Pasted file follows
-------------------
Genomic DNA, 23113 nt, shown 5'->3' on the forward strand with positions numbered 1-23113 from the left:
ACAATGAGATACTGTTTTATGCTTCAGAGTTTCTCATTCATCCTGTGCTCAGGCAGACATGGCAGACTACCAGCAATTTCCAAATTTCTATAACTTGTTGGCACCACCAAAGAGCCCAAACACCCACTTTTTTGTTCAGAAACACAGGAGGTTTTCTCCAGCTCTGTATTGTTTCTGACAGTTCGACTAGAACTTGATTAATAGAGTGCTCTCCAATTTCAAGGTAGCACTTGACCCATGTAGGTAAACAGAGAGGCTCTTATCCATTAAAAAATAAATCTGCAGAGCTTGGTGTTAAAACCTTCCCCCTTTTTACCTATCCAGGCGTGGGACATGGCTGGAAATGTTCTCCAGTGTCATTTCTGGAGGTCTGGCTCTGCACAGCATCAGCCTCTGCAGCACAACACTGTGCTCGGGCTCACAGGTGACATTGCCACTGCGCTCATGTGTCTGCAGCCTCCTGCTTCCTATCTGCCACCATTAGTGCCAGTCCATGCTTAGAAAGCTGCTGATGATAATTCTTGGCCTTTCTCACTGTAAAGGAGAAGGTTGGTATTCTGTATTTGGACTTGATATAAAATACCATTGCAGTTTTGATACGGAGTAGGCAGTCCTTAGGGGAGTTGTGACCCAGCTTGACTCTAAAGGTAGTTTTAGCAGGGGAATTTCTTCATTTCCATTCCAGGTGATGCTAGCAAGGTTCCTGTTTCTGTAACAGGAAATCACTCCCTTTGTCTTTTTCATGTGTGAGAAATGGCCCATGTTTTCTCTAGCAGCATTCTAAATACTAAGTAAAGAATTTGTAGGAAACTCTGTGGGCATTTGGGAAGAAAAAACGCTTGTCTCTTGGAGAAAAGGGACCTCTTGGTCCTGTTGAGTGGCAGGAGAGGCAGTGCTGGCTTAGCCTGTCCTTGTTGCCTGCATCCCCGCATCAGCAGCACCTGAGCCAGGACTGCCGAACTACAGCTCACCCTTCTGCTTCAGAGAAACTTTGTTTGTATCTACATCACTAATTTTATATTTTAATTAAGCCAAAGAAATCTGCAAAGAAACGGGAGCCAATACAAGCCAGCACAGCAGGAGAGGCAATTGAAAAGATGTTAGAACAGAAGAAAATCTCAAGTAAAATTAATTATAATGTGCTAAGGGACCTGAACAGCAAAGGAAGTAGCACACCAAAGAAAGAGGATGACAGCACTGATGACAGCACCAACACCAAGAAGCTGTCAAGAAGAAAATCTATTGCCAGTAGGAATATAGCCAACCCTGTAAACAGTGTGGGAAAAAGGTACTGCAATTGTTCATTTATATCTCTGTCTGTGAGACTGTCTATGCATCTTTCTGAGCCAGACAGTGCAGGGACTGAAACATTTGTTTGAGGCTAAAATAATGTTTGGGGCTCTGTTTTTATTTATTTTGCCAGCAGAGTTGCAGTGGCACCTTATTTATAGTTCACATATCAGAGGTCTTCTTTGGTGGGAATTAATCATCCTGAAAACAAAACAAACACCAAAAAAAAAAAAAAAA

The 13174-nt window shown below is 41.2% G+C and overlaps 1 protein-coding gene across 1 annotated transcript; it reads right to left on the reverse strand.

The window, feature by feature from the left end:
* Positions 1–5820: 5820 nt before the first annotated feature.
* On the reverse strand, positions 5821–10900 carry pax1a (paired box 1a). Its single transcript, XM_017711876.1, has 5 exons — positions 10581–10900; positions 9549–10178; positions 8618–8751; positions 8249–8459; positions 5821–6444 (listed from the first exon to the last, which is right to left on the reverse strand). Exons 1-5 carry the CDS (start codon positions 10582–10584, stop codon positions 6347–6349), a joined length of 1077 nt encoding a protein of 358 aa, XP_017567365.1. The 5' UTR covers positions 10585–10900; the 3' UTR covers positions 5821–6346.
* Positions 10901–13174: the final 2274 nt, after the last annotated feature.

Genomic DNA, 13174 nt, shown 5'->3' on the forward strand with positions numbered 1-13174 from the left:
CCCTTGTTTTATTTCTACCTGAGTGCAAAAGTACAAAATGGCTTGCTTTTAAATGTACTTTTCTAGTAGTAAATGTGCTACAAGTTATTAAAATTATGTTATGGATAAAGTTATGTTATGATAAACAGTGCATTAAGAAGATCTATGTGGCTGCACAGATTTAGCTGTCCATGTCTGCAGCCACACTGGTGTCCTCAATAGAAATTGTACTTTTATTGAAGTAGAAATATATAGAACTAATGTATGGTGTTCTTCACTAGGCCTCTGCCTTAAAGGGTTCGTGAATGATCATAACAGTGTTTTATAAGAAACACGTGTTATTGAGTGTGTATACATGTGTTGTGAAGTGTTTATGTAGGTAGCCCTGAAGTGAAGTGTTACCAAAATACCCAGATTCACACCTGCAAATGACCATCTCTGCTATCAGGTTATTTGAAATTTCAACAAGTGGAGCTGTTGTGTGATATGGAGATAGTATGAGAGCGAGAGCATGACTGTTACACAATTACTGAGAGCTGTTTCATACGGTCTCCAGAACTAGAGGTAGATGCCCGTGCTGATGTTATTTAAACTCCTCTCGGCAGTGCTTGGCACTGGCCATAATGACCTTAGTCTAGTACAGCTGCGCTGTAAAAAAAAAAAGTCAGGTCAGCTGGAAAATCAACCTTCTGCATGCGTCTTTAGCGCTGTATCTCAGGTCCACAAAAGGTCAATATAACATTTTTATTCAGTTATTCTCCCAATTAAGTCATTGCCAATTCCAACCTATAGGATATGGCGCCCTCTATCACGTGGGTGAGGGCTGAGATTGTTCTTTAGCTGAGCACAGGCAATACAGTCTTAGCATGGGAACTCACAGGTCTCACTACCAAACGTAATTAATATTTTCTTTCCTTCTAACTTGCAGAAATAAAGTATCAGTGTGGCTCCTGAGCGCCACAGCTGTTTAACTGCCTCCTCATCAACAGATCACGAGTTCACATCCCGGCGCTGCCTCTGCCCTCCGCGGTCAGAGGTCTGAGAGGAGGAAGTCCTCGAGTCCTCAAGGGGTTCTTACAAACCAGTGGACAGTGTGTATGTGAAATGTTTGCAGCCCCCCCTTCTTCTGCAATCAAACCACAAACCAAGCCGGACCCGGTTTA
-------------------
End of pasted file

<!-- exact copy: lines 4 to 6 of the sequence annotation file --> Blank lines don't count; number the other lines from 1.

The window, feature by feature from the left end:
* Positions 1–5820: 5820 nt before the first annotated feature.
* On the reverse strand, positions 5821–10900 carry pax1a (paired box 1a). Its single transcript, XM_017711876.1, has 5 exons — positions 10581–10900; positions 9549–10178; positions 8618–8751; positions 8249–8459; positions 5821–6444 (listed from the first exon to the last, which is right to left on the reverse strand). Exons 1-5 carry the CDS (start codon positions 10582–10584, stop codon positions 6347–6349), a joined length of 1077 nt encoding a protein of 358 aa, XP_017567365.1. The 5' UTR covers positions 10585–10900; the 3' UTR covers positions 5821–6346.